The lacrimal sac helps drain excess tears from the eye. The sac starts near the inner corner of the eye and runs along the side of the nose. Tears move through tear ducts into this sac. The tears are then passed out into the nasal passages.
Dacryocystitis is swelling and irritation of this sac.
Dacryocystitis is caused by a blocked tear duct. Tears become trapped in the sac and form a pool. Bacteria can then begin to grow in the tear pool and create an infection. Both the trapped tears and infection will cause swelling and irritation.
Dacryocystitis is most common in infants with blocked tear ducts. Other factors that may increase your chance of dacryocystitis include:
Dacryocystitis may cause:
Your doctor will ask about your symptoms and medical history. Your eye will be examined. The diagnosis can be made by appearance. Fluid samples may be taken from the eye or sac. The fluid will be examined for bacteria. This test will help determine which antibiotic may work best.
If you have a tear duct blockage but no signs of infection your doctor may recommend:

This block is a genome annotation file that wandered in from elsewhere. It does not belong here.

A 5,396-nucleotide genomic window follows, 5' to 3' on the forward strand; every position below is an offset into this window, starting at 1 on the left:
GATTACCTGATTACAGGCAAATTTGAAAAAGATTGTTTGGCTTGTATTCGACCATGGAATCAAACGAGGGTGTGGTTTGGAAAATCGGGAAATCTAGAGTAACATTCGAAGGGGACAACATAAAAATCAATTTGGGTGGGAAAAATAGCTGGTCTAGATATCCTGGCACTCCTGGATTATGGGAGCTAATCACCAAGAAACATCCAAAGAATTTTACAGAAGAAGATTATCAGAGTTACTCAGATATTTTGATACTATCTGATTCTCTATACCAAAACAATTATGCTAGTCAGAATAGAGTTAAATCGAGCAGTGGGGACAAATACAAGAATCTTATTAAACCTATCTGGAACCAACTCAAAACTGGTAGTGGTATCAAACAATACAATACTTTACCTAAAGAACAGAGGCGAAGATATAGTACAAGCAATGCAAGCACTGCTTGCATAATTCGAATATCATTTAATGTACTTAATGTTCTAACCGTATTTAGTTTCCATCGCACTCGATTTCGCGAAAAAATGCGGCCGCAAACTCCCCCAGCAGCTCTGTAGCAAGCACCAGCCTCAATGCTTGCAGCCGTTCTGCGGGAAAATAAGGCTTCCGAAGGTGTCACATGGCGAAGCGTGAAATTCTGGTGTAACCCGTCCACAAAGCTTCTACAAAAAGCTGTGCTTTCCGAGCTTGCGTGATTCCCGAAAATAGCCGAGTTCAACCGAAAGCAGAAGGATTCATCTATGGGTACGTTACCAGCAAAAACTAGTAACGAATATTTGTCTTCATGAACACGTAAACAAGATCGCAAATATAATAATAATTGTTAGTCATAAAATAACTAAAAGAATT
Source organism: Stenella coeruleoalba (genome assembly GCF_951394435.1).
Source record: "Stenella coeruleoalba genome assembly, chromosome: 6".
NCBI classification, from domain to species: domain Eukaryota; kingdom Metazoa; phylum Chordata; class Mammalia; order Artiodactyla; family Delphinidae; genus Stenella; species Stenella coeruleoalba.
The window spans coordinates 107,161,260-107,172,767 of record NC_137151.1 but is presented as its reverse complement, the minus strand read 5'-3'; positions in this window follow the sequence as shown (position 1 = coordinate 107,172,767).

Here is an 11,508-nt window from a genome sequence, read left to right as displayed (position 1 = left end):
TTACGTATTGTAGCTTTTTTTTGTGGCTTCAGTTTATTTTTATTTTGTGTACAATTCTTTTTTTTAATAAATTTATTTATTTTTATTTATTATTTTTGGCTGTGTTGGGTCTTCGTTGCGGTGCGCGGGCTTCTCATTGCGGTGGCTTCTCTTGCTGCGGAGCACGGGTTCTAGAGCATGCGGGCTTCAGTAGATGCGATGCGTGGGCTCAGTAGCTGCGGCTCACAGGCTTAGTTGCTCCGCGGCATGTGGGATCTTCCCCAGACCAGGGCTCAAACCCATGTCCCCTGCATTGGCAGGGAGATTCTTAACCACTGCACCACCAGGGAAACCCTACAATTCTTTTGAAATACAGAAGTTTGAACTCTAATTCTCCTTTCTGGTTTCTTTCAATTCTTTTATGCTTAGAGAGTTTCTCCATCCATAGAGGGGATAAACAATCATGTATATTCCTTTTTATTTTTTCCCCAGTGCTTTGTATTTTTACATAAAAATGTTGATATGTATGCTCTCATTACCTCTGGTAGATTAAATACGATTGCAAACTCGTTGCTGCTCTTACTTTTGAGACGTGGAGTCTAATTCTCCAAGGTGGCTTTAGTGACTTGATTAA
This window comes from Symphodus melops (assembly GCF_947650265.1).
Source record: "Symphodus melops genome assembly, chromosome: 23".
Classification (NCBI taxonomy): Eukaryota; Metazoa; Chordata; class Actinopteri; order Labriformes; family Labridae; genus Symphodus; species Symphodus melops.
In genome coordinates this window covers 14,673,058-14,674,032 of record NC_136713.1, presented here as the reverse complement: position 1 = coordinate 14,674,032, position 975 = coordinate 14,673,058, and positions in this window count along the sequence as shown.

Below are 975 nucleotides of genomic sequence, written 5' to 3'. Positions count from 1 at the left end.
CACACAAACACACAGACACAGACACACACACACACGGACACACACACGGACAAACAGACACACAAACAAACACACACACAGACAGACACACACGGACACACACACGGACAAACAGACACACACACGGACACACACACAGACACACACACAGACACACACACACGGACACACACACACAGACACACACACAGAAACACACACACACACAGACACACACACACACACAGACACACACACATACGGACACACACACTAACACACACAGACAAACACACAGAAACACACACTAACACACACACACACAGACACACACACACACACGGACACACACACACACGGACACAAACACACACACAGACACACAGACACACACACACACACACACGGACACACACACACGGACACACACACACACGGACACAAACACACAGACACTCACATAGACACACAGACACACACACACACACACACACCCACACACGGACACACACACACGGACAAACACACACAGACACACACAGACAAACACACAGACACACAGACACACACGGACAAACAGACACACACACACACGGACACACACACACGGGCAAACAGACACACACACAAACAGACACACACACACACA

Antibiotics may be prescribed if there is an infection caused by bacteria. They usually given orally. Severe infections may need IV antibiotics.
The cause of the tear duct blockage may need to be investigated. This may require additional procedures or treatment such as:
American Medical Association
Nemours Kid's Health
Dacryocystitis. University of Michigan Kellogg Eye Center website. Available at: http://www.kellogg.umich.edu/theeyeshaveit/red-eye/dacryocystitis.html. Accessed November 4, 2015.
Dacryocystitis and canaliculitis. Patient UK website. Available at: http://patient.info/doctor/dacryocystitis-and-canaliculitis. Updated January 14, 2015. Accessed November 4, 2015.
Nasolacrimal duct obstruction. EBSCO DynaMed Plus website. Available at: http://www.dynamed.com/topics/dmp~AN~T113767/Nasolacrimal-duct-obstruction. Updated February 15, 2011. Accessed September 28, 2016.
Last reviewed November 2015 by Michael Woods, MD
Please be aware that this information is provided to supplement the care provided by your physician. It is neither intended nor implied to be a substitute for professional medical advice. CALL YOUR HEALTHCARE PROVIDER IMMEDIATELY IF YOU THINK YOU MAY HAVE A MEDICAL EMERGENCY. Always seek the advice of your physician or other qualified health provider prior to starting any new treatment or with any questions you may have regarding a medical condition.